Yesterday, Prof. Dr. Annette Spellerberg, chair for urban sociology at the University of Kaiserslautern, and Prof. Dr. Georg Wenzelburger welcomed a range of experts from both political science and sociology to a joint workshop on “Security: Politics, Culture and Concepts”. The workshop was an important step in the preparation process for a grant application by Prof. Spellerberg and Prof. Wenzelburger.
Their draft project focuses on the variance of security policies across German states as well as German cities. The multi-level structure of the German political system featuring federal, state, and (several) local levels of government exhibits a remarkable diversity in the delivery of security services. The project aims to explore and to explain this diversity by analyzing the impact of “security cultures”. Within organizations such as the state police forces, courts but also political parties or local administrations particular practices, understandings or norms of how to deal with security issues – and also what to regard as a security issue – have been established over time and are passed along. These cultures and their interplay with other causal factors are the focal point of the planned research. The draft project is structured at the moment in four sub-projects which will deal with (1) the exploration and explanation of the variance on the state level, (2) the impact of security cultures on policy transfer across states and between levels, (3) the impact of local security cultures on security concepts within cities, and (4) the influence of such local security concepts on the feelings of insecurity within cities. The sub-projects are tightly linked by studying the same cases of security concepts for mass events and for urban hotspots of insecurity.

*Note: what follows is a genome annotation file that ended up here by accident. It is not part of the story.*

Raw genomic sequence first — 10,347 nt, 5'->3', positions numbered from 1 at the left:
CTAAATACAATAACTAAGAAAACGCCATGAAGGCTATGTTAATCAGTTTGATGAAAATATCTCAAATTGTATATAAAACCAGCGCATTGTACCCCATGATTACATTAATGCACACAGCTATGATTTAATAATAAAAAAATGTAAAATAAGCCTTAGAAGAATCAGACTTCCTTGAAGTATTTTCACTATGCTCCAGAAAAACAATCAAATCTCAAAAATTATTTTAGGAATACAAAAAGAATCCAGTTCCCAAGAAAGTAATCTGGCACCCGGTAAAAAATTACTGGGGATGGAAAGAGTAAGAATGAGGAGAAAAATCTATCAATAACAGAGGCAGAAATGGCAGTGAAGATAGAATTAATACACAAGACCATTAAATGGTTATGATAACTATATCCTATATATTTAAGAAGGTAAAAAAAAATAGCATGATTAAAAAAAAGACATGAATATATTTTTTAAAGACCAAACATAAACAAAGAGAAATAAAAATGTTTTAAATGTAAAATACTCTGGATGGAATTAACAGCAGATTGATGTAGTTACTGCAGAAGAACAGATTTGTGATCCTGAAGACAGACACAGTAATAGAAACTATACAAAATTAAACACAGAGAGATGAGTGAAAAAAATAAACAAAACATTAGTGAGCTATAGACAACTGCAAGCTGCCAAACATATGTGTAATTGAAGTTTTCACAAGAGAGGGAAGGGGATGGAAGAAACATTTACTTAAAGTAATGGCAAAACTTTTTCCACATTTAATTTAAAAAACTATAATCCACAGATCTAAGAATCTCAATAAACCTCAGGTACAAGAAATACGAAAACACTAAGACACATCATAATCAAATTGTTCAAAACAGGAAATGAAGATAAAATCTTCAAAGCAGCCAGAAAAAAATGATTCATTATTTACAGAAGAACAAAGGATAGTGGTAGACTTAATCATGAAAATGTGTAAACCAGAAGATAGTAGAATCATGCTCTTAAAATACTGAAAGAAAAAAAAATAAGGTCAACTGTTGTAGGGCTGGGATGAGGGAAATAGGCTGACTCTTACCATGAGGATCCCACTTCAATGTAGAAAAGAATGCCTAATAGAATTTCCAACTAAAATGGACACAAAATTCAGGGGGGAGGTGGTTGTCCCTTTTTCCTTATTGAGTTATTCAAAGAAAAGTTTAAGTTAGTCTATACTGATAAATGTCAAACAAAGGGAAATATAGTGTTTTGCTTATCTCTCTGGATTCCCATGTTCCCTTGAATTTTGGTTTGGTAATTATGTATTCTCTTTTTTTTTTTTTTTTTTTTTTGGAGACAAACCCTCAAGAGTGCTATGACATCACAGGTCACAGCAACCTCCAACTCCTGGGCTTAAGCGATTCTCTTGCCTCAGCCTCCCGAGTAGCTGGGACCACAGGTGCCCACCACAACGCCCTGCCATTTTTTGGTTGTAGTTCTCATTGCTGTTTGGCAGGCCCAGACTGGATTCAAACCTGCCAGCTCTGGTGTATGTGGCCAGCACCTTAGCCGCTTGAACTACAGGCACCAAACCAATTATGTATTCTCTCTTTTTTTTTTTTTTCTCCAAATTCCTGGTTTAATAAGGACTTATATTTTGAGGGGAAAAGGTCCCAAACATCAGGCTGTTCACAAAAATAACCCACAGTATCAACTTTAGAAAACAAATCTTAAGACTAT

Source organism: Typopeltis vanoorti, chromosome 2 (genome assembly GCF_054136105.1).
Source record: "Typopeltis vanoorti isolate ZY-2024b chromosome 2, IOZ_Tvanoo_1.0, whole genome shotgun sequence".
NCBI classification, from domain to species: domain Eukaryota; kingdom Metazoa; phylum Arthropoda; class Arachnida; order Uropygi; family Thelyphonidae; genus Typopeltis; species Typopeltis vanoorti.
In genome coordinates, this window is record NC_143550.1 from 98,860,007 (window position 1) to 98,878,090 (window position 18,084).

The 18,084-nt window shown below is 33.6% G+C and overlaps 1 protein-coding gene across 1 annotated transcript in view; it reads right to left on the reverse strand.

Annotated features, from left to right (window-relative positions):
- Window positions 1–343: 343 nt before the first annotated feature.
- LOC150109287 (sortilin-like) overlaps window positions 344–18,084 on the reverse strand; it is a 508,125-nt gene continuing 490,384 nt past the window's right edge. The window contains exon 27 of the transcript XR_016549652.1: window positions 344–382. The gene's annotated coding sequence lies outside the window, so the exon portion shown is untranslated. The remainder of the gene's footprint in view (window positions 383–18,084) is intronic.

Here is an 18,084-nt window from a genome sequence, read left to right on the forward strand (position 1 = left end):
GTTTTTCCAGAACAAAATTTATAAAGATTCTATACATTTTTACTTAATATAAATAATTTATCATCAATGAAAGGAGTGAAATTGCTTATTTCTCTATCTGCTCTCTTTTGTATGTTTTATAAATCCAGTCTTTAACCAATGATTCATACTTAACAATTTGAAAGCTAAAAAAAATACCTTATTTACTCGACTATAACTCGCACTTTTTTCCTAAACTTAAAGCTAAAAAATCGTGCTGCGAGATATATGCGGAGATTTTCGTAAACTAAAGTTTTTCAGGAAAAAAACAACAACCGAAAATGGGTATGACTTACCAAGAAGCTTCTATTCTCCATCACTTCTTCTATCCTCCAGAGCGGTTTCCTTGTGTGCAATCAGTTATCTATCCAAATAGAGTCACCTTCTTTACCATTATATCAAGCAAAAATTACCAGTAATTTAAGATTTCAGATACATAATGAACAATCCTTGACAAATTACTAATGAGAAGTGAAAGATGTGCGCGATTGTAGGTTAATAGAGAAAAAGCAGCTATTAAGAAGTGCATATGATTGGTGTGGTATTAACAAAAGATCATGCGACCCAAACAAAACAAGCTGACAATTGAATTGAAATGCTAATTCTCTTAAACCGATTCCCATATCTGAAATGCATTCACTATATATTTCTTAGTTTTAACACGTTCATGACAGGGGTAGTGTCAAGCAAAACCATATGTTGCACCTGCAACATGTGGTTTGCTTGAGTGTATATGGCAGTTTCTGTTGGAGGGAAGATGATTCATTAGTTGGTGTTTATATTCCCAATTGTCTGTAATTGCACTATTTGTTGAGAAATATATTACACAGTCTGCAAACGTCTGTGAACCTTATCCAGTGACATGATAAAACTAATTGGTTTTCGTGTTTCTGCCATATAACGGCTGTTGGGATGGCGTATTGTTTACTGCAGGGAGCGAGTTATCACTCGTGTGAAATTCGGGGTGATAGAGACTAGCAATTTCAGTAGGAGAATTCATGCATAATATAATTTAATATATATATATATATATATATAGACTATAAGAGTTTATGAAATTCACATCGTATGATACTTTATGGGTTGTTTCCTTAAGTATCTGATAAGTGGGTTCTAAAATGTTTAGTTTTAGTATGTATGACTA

At the workshop, Prof. Dr. Dietrich Oberwittler, Prof. Dr. Rita Haverkamp, Dr. Jasmin Riedl, and Dipl-Pol. Dipl.-Psych Hermann Groß held short presentations on current questions of security research before – along with further guests – they commented on the draft project which was presented by Michaela Ehbrecht and Georg Wenzelburger. The ensuing discussion yielded many insights and very good hints of how to further improve the project. The discussion zoomed in on the concept of “security culture” and very importantly how to operationalize such a concept and to ultimately measure it. Very important in this regard were remarks by security practitioners such as personnel of the local police departments who also attended the workshop.
In sum, the workshop proved once again the need for cooperation across the disciplines of social science, the value of a dialogue between academia and practitioners, and the merit of seeking advice and critique when developing a draft grant application.
[photo by the author, diagram by Georg Wenzelburger]